Conservation easements are designed to forever conserve the important natural resources of each property. An easement may cover portions of a property or the entire parcel. It is legally binding on all future owners and will be monitored by Conserving Carolina’s Stewardship staff.
Donation of Land
An outright gift of land for conservation is one of the most generous legacies you can leave for future generations. Throughout our region there are parks, forestlands, and scenic open spaces that the public enjoys because of the long-term vision of conservation-minded landowners.
Donating land has many benefits. It can be a relatively simple and quick transaction that:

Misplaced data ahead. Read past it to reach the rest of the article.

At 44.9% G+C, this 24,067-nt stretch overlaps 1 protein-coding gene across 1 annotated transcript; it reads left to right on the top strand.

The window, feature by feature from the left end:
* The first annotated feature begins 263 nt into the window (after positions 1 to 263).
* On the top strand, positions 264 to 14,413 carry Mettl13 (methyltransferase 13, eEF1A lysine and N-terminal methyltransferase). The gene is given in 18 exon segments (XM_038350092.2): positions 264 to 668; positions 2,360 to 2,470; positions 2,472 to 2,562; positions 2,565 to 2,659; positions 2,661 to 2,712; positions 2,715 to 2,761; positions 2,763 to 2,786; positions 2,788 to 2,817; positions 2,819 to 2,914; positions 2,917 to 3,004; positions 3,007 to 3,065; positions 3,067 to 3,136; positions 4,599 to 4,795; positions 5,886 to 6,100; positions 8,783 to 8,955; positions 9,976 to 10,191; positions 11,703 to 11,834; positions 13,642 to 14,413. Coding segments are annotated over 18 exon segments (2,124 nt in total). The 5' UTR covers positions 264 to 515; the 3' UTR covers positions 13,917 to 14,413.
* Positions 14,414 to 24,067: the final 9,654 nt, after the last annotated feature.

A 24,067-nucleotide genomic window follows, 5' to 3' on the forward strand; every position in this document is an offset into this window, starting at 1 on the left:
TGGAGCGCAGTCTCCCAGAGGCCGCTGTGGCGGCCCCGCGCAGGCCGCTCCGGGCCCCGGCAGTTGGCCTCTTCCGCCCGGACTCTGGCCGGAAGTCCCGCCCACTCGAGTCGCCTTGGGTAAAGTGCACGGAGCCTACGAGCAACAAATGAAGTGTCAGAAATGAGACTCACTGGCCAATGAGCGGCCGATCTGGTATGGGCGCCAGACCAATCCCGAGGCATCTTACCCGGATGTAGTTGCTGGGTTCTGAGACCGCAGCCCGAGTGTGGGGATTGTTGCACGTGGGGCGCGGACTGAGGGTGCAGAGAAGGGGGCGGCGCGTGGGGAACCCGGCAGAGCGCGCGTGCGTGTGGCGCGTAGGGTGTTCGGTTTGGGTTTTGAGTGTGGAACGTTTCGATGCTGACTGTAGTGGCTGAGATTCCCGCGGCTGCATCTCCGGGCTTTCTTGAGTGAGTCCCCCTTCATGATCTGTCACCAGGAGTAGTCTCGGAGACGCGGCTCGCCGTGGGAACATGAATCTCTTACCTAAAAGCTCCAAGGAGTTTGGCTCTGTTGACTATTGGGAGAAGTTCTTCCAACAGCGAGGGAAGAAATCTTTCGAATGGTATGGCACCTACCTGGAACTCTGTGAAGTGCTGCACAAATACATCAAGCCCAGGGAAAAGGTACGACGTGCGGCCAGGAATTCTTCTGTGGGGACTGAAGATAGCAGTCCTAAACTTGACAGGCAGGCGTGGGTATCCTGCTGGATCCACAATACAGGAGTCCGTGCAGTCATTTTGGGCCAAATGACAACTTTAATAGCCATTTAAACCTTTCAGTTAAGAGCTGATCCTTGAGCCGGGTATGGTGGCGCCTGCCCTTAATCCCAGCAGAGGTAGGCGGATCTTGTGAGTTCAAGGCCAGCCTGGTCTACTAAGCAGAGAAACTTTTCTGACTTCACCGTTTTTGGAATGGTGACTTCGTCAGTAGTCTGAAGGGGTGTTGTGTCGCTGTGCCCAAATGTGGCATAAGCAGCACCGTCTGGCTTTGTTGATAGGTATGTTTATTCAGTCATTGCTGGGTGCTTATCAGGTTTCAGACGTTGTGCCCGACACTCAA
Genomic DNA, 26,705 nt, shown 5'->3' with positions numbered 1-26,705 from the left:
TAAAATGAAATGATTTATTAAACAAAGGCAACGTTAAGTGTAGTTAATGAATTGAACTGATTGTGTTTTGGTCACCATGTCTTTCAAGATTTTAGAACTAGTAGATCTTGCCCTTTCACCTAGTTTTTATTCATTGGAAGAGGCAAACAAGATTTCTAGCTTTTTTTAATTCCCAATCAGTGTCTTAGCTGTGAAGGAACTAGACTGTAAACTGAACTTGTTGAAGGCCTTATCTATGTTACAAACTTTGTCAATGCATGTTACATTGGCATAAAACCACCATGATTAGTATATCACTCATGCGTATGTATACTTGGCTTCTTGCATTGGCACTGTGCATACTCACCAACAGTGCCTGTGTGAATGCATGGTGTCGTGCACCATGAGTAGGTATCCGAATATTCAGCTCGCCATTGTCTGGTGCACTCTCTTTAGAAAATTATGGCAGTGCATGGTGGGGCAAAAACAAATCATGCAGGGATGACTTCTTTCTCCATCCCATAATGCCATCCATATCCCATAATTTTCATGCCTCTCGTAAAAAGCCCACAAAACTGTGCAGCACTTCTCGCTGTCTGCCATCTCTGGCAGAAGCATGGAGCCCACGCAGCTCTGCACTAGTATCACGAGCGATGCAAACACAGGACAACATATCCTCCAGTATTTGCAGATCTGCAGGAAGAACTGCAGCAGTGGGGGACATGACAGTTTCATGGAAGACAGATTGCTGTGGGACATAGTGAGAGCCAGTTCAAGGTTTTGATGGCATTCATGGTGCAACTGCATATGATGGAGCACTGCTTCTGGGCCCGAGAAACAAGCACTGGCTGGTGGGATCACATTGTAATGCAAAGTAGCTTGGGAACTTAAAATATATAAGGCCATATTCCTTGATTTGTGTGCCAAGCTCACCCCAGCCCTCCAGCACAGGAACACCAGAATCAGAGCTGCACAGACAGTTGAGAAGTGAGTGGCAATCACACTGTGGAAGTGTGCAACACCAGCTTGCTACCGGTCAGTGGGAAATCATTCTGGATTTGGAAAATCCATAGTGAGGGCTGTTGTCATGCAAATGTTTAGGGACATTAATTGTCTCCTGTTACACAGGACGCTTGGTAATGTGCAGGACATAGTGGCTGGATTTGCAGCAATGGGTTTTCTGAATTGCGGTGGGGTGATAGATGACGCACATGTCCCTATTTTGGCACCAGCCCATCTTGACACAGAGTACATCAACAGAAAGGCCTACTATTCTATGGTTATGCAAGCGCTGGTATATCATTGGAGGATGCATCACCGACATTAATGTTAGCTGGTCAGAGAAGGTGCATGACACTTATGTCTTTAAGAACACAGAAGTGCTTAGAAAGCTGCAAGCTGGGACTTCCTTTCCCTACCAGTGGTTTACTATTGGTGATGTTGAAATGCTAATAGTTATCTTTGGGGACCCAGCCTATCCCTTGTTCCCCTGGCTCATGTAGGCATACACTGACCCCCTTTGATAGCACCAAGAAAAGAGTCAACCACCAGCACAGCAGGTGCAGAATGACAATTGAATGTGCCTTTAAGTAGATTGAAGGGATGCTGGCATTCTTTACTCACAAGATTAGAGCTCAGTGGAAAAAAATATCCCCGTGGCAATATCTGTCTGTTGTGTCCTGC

- Assures the permanent protection of a family property.
- Provides a charitable income tax-deduction for the full fair market value of the land.
- Avoids capital gains taxes on appreciated land, which otherwise would be due at the time of a sale.
- Removes the property from the donor’s taxable estate.
- Releases the donor from the expense and the responsibility of managing the land.
- Provides long-term support for Conserving Carolina.
In cases where land provides important public benefit, we might convey the gifted property to government agencies to ensure that the public will own and enjoy the property for the long term. We believe in most cases, however, private owners are the best long-term managers of land. When we receive a gift of conservation land where private ownership is the best outcome, we will place a permanent conservation easement on the property and then sell the land. We will use the proceeds to protect other conservation lands throughout western North Carolina and upstate South Carolina.